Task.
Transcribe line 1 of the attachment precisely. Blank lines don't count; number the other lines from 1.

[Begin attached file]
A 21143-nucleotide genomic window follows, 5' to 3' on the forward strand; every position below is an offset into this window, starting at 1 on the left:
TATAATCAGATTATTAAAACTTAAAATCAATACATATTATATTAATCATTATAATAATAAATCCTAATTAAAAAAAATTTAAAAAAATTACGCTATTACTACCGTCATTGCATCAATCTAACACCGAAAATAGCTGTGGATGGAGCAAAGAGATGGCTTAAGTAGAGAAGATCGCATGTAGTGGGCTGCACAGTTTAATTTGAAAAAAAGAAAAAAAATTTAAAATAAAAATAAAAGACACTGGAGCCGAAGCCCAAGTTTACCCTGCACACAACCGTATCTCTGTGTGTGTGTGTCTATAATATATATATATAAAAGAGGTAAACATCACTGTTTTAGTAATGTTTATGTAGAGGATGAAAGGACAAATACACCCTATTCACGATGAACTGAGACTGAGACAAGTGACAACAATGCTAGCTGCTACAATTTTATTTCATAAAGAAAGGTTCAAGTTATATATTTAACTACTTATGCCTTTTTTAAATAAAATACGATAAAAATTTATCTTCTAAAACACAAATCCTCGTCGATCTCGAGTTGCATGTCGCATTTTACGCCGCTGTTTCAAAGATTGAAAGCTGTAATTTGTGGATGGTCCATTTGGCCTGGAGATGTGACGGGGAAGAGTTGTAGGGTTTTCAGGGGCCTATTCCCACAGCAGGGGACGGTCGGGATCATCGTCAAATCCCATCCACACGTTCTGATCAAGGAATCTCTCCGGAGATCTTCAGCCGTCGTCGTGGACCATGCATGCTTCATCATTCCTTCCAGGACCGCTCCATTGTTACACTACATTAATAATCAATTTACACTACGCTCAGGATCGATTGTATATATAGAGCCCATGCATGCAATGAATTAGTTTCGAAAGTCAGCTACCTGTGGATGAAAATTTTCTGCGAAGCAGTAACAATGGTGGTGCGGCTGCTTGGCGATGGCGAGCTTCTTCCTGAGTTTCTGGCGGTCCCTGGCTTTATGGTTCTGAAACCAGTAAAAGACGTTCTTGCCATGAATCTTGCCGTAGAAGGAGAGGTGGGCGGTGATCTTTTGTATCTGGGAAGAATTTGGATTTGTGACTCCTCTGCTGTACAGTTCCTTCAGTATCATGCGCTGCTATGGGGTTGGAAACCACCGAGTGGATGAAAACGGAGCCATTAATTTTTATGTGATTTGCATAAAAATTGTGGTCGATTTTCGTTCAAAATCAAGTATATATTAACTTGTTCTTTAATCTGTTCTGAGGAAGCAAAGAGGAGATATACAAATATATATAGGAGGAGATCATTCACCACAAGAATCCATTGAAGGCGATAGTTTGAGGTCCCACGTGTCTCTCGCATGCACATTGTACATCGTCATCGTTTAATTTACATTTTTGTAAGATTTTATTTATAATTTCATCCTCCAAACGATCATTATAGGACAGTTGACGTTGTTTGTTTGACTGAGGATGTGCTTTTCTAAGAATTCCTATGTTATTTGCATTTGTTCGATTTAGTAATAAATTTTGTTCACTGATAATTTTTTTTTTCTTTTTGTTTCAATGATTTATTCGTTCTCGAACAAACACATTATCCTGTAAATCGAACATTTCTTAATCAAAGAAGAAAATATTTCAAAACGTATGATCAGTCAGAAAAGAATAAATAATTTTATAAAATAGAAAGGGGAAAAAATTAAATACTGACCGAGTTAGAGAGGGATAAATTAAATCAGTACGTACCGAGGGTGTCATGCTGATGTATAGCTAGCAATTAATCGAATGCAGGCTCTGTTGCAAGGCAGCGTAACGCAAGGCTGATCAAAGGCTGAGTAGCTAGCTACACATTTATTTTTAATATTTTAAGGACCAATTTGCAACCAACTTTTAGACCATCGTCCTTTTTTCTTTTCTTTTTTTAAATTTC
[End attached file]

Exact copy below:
A 21143-nucleotide genomic window follows, 5' to 3' on the forward strand; every position below is an offset into this window, starting at 1 on the left: